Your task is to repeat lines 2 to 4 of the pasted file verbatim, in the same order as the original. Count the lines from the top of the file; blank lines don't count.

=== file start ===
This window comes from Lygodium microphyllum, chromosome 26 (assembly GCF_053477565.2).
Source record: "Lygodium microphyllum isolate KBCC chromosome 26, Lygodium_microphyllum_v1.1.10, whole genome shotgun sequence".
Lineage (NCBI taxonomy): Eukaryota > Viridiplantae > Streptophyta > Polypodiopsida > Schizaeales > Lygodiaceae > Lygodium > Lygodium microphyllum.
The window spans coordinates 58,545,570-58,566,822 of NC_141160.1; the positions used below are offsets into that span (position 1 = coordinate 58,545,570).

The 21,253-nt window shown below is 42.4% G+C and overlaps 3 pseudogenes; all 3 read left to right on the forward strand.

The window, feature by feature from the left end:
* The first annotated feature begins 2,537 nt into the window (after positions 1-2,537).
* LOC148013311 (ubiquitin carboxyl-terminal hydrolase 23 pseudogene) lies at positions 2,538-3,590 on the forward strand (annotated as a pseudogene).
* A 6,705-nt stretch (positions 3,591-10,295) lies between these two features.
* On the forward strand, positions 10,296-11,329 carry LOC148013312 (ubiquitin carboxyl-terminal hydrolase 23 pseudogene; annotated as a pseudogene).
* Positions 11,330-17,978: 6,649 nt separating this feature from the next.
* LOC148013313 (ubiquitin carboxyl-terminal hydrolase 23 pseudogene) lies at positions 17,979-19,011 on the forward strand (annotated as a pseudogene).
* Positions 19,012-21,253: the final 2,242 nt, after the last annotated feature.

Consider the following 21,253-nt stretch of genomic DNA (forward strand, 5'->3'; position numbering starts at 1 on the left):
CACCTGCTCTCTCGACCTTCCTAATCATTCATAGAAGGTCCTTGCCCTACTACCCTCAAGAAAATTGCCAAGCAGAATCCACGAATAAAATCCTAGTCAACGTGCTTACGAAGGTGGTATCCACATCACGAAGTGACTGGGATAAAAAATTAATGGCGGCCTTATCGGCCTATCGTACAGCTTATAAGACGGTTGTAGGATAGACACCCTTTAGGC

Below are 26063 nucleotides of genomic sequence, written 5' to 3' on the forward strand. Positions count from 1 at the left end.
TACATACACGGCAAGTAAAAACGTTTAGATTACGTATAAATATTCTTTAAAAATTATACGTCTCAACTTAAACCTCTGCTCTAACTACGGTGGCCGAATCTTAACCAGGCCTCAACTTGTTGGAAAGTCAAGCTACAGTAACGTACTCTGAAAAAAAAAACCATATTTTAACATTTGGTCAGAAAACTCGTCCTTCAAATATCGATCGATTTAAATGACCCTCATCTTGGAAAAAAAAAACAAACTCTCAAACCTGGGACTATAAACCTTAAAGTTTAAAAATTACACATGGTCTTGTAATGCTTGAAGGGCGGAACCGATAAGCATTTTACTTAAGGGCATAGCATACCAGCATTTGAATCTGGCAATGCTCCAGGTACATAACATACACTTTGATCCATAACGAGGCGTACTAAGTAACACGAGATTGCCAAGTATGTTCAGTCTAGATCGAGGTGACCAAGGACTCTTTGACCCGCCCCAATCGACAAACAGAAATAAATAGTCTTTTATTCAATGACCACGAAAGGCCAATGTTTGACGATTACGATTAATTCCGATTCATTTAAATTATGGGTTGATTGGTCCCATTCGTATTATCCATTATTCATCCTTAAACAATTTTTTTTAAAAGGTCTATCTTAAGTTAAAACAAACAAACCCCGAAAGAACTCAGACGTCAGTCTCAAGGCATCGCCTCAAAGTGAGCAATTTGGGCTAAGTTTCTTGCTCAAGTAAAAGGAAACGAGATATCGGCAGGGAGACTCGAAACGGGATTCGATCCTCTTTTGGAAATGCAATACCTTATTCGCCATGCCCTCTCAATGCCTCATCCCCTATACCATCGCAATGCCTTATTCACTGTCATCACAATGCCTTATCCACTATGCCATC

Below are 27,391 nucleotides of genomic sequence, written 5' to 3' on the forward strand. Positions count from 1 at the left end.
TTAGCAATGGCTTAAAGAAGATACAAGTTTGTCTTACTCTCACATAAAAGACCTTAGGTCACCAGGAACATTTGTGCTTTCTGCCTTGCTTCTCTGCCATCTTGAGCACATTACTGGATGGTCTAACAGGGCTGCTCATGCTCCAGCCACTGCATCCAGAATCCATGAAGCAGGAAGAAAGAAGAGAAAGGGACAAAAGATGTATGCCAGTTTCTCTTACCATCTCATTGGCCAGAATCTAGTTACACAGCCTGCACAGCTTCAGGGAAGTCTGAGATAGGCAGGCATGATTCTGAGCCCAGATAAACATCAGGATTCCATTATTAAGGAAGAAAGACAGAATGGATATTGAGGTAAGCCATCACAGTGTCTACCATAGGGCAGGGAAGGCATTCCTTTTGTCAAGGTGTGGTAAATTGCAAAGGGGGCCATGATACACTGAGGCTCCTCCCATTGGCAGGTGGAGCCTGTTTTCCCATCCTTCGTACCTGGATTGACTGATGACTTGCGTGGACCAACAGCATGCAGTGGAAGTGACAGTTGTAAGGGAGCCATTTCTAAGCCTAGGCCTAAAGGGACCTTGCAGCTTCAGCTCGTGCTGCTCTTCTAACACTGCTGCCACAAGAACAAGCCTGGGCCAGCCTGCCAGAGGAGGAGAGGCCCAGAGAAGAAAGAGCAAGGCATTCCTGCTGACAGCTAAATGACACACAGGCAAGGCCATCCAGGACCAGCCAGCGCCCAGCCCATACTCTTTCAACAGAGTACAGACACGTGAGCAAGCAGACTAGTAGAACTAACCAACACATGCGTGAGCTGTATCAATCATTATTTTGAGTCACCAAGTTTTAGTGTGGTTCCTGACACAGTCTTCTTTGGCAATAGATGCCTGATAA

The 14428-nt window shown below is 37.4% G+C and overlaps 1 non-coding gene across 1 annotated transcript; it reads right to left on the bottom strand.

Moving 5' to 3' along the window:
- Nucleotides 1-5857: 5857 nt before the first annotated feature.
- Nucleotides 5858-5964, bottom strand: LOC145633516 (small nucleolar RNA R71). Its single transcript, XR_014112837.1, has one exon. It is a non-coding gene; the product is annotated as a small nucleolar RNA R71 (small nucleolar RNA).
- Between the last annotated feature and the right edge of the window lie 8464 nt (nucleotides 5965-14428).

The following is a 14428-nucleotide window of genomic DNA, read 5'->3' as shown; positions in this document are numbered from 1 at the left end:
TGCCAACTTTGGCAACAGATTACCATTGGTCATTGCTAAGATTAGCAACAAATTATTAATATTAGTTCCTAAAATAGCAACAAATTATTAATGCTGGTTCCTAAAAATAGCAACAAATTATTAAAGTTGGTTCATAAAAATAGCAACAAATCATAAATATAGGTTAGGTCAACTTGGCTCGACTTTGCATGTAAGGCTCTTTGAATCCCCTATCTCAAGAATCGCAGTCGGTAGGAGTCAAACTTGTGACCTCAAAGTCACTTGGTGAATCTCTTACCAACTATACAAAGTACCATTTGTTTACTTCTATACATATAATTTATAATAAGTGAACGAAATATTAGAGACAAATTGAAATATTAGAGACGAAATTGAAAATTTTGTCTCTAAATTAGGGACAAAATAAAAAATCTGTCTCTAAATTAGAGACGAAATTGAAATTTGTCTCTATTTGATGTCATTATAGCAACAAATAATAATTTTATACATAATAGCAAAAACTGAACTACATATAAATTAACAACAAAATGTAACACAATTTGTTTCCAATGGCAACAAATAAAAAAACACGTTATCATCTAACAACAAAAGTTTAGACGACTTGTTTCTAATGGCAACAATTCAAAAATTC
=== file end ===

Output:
Source record: "Lygodium microphyllum isolate KBCC chromosome 26, Lygodium_microphyllum_v1.1.10, whole genome shotgun sequence".
Lineage (NCBI taxonomy): Eukaryota > Viridiplantae > Streptophyta > Polypodiopsida > Schizaeales > Lygodiaceae > Lygodium > Lygodium microphyllum.
The window spans coordinates 58,545,570-58,566,822 of NC_141160.1; the positions used below are offsets into that span (position 1 = coordinate 58,545,570).